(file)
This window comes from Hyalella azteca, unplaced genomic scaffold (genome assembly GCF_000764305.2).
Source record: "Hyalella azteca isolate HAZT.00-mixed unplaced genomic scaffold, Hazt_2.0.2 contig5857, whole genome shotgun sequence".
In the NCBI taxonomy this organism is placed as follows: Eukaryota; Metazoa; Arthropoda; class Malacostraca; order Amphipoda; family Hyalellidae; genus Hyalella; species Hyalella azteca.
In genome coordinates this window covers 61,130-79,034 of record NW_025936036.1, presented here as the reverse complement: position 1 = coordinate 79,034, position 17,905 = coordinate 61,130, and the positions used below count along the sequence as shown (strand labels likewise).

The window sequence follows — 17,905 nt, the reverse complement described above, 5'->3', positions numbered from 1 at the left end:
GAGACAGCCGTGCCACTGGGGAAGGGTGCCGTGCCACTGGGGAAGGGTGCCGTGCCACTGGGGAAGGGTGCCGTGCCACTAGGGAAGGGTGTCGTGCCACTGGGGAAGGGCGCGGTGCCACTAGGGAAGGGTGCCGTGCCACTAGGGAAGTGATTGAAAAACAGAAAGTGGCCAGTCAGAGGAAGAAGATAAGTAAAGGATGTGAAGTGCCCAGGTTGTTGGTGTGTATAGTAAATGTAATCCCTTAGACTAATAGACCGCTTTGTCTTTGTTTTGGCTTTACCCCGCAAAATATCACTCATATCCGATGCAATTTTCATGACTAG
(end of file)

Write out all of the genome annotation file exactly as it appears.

This window comes from Hyalella azteca, unplaced genomic scaffold (genome assembly GCF_000764305.2).
Source record: "Hyalella azteca isolate HAZT.00-mixed unplaced genomic scaffold, Hazt_2.0.2 contig5857, whole genome shotgun sequence".
In the NCBI taxonomy this organism is placed as follows: Eukaryota; Metazoa; Arthropoda; class Malacostraca; order Amphipoda; family Hyalellidae; genus Hyalella; species Hyalella azteca.
In genome coordinates this window covers 61,130-79,034 of record NW_025936036.1, presented here as the reverse complement: position 1 = coordinate 79,034, position 17,905 = coordinate 61,130, and the positions used below count along the sequence as shown (strand labels likewise).

The window sequence follows — 17,905 nt, the reverse complement described above, 5'->3', positions numbered from 1 at the left end:
GAGACAGCCGTGCCACTGGGGAAGGGTGCCGTGCCACTGGGGAAGGGTGCCGTGCCACTGGGGAAGGGTGCCGTGCCACTAGGGAAGGGTGTCGTGCCACTGGGGAAGGGCGCGGTGCCACTAGGGAAGGGTGCCGTGCCACTAGGGAAGTGATTGAAAAACAGAAAGTGGCCAGTCAGAGGAAGAAGATAAGTAAAGGATGTGAAGTGCCCAGGTTGTTGGTGTGTATAGTAAATGTAATCCCTTAGACTAATAGACCGCTTTGTCTTTGTTTTGGCTTTACCCCGCAAAATATCACTCATATCCGATGCAATTTTCATGACTAG